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Title: Raising the reading skills of secondary-age students with severe persistent reading difficulties : evaluation of the efficacy and implementation of a phonics-based intervention programme
Author: Jeffes, Ben
ISNI:       0000 0004 2741 6866
Awarding Body: Institute of Education, University of London
Current Institution: University College London (University of London)
Date of Award: 2013
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The importance of reading skills to academic achievement, job acquisition and future success is well documented. Most of the research on reading interventions focuses on children in primary schools but many children start secondary school with very poor reading skills and schools require evidence-based interventions to support these children. The aims of this study were two-fold (i) to explore the efficacy of a phonics-based reading intervention programme, Toe By Toe, among a group of 30 secondary age students with severe reading difficulties from 2 large schools in the London borough of Barking and Dagenham; and (ii) to examine perceived key barriers to implementing this intervention programme in secondary schools with a view to better understanding how these barriers could be overcome in practice. A quasi-experimental mixed methods design was used to evaluate the efficacy of Toe By Toe: 15 students allocated to an Experimental group and 15 allocated to a Waiting Control Group (matched at baseline for single word reading accuracy). Quantitative semi-structured interviews were also carried out ascertain the views of the students and teaching staff on the intervention programme and its implementation. Results showed the intervention brought about a statistically significant improvement in the student's phonic decoding accuracy, single word reading accuracy and phonic decoding fluency skills. The intervention did not improve sight word reading fluency, passage reading fluency or comprehension. Interviews with staff and students indicated a wide range of positive responses to the intervention and some key barriers to implementation including cost and logistics. In conclusion, the intervention can be used with secondary-age English-speaking students to raise their reading skills in the areas indicated but care should be taken that users are aware of its limitations and potential barriers to implementation. Educational Psychologists can support schools in implementing an intervention of this nature. This study adds to the evidence base for the use of reading interventions in secondary schools to support students with severe reading difficulties.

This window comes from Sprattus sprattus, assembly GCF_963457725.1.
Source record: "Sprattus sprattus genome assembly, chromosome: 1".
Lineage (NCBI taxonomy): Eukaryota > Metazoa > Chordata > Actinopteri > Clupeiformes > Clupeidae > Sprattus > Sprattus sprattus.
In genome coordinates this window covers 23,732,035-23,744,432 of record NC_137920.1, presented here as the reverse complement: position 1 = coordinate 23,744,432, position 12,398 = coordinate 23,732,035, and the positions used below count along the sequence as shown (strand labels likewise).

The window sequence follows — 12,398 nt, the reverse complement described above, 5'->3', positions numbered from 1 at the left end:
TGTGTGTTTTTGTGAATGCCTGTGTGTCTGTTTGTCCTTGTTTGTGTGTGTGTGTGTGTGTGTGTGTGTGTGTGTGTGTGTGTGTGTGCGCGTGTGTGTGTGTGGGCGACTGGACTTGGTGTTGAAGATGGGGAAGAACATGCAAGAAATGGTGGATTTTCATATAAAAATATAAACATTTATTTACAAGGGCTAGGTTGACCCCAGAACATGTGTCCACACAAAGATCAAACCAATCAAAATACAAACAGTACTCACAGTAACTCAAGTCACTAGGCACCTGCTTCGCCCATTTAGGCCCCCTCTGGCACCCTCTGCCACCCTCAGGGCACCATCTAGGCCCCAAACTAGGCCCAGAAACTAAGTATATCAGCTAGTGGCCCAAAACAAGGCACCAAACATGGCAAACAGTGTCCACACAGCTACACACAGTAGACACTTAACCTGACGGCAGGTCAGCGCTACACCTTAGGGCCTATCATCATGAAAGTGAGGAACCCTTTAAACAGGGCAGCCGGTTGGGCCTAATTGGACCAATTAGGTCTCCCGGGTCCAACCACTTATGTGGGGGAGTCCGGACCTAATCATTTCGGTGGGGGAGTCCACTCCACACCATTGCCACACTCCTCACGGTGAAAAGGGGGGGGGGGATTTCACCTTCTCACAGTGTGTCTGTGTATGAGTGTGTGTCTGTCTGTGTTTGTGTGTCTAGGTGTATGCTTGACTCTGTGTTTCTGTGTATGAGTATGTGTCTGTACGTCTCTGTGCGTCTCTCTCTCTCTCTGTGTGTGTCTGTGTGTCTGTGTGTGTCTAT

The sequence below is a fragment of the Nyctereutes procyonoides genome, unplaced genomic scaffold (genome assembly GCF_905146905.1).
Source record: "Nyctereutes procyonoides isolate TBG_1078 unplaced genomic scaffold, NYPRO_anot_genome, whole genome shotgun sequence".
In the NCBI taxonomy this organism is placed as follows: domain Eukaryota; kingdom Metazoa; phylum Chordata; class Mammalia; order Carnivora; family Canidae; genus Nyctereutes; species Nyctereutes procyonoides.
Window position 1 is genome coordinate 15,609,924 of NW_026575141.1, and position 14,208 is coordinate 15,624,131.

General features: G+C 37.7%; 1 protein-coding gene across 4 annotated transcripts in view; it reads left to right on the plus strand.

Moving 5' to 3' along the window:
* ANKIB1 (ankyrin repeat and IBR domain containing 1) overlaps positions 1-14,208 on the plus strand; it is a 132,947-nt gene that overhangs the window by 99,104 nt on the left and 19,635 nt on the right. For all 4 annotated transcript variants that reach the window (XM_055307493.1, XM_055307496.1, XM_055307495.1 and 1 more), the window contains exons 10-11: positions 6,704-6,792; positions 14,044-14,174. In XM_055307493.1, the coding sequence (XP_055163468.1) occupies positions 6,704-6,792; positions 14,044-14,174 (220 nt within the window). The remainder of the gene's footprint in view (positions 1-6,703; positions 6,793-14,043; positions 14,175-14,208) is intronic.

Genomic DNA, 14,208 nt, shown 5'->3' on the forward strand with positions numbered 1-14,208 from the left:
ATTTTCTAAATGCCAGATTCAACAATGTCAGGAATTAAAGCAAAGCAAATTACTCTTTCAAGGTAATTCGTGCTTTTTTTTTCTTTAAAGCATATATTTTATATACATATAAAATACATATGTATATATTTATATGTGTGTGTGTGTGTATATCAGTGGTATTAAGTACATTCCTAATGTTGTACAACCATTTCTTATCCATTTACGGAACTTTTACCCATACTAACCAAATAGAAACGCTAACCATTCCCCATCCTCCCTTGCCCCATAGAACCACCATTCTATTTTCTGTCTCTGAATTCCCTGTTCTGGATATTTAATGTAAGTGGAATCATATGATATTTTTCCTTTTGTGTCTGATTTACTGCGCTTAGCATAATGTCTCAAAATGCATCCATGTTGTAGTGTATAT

Supervisor: Not available Sponsor: Not available
Qualification Name: Thesis (D.Ed.Psy.) Qualification Level: Doctoral
EThOS ID:  DOI: Not available